In what could be early signals of an increase in mobile phone tariffs, some new telecom operators have quietly tinkered with the charges for voice calls and text messages.

Tata TeleServices, which had ushered in a tariff war with its per-second billing-based GSM offering two years back, has revised the rates for all new subscribers of Tata DoCoMo in every circle it operates.

According to a Credit Suisse report, Tata DoCoMo has raised local SMS tariffs by 67 per cent to Re 1 an SMS (from 60 paise earlier) for local SMS and by 25 per cent for national SMS to Rs 1.50 (from Rs 1.20). STD call tariffs will be doubled to two paise a second from the second year of subscription.

Analysts feel it is just a matter of time before the other telecom operators follow suit. “Well-entrenched vendors will seize this opportunity to raise tariffs, especially when it comes to national calls. This move by Tata Tele will enable them to take tariffs to a level at which they are comfortable operating,” said Mr Rishi Maheshwari, Vice-President, Research, Enam Asset Management. 

While operators, including Vodafone, Bharti Airtel and Reliance Communications, did not offer comments on their pricing strategy, these companies have in the past said the tariffs are not sustainable. At one paise a second (for voice calls), base tariffs in India are the lowest in the world.

A spokesperson for Tata TeleServices said the rationalisation in SMS tariffs is ‘in line with the market and applicable to all new subscribers'. “For us, ‘Pay Per Use' goes beyond any single sliver of usage and continues to be the central tent-pole of our consumer commitment… Our tariff offering, hence, will continue to be without conditions on our pay per use platform — the specific rates could change appropriately and in response to market conditions,” the spokesperson said in a written response to a Business Line questionnaire.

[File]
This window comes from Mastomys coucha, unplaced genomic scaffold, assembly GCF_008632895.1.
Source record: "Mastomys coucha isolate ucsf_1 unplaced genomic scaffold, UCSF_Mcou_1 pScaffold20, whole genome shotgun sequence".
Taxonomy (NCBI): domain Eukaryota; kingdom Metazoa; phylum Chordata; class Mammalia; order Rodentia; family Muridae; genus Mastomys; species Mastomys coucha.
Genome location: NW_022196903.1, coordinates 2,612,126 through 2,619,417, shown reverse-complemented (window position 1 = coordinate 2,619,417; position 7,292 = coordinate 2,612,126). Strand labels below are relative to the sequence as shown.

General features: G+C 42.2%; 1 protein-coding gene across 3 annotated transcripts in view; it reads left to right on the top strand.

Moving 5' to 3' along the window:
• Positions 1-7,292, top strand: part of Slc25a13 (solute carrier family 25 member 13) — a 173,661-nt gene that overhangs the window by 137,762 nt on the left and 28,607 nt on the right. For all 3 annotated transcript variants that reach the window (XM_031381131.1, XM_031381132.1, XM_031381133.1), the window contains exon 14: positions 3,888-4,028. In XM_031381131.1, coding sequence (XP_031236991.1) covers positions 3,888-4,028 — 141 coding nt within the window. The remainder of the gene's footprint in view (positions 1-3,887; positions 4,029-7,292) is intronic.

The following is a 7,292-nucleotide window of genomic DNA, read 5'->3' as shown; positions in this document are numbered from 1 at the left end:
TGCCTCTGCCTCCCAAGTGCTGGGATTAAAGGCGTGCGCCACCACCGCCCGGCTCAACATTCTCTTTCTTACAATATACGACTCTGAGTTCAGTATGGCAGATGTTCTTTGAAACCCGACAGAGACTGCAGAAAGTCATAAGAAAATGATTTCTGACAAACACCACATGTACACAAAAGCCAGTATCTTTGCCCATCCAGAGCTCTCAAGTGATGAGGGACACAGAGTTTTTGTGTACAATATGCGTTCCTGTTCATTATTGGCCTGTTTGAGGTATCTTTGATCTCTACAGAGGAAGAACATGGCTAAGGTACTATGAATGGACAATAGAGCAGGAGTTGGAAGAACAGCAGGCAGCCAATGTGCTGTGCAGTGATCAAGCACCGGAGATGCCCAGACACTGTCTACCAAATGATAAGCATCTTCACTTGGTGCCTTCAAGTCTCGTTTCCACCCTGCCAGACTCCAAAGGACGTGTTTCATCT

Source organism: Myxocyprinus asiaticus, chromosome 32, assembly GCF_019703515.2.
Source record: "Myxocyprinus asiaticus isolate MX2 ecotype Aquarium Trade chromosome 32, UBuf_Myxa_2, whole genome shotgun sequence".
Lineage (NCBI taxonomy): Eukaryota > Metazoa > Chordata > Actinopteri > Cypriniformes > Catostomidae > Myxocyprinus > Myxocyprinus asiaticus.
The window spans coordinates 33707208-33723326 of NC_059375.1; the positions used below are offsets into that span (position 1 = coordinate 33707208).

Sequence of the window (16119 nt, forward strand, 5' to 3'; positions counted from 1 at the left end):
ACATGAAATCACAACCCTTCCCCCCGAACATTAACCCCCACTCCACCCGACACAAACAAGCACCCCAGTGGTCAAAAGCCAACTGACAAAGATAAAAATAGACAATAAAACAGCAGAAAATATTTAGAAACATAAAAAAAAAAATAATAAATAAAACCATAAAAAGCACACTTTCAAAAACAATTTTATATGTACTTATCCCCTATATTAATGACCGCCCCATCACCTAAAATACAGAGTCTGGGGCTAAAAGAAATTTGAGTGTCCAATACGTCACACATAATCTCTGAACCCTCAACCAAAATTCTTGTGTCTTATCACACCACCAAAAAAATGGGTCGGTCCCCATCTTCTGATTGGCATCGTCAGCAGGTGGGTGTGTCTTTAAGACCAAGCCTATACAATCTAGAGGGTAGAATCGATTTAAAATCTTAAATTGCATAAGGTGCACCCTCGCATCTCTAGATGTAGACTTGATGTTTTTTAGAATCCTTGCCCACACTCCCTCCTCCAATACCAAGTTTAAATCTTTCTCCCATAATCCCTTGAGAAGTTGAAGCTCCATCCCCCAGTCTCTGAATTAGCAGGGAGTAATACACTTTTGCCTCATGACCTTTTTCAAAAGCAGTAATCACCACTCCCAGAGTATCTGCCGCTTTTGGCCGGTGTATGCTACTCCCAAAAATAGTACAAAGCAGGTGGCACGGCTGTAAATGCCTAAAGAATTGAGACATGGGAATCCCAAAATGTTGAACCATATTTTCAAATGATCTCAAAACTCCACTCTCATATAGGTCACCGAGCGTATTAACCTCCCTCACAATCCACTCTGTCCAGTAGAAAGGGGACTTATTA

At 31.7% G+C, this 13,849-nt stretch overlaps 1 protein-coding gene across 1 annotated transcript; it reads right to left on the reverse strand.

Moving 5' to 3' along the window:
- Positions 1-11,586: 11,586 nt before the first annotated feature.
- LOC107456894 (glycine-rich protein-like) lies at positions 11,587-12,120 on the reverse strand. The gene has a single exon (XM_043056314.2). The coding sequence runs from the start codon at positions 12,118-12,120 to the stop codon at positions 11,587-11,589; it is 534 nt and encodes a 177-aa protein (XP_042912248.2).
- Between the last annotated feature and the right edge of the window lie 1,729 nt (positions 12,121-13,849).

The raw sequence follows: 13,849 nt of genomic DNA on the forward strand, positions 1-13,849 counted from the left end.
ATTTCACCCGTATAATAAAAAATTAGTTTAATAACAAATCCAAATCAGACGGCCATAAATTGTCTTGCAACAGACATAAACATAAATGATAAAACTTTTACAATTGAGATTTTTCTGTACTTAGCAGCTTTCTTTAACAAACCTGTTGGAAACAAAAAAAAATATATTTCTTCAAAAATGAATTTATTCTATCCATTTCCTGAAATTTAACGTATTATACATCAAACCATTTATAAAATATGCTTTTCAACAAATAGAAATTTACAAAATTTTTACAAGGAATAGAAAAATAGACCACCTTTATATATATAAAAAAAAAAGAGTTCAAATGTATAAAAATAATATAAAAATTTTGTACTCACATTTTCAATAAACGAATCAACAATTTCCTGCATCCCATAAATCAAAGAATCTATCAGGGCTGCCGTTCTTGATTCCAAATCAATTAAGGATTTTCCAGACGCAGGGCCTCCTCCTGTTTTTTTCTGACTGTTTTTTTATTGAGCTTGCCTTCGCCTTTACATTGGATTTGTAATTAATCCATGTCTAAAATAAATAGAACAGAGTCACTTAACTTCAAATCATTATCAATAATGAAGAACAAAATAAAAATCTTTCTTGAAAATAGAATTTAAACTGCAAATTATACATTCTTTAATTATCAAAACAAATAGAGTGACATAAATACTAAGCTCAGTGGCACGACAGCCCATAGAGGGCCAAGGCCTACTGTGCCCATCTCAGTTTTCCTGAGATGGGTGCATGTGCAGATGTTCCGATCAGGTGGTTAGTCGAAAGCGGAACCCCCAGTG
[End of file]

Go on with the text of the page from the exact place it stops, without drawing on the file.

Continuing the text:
However, officials at some of the new telecom operators feel that call rates could go down further if there are regulatory changes. “There is still room for national long-distance, international long-distance and roaming charges to go down if interconnect usage charges are rationalised… It is now up to the Government to take a call,” a senior official said.

(This article was published on June 30, 2011)
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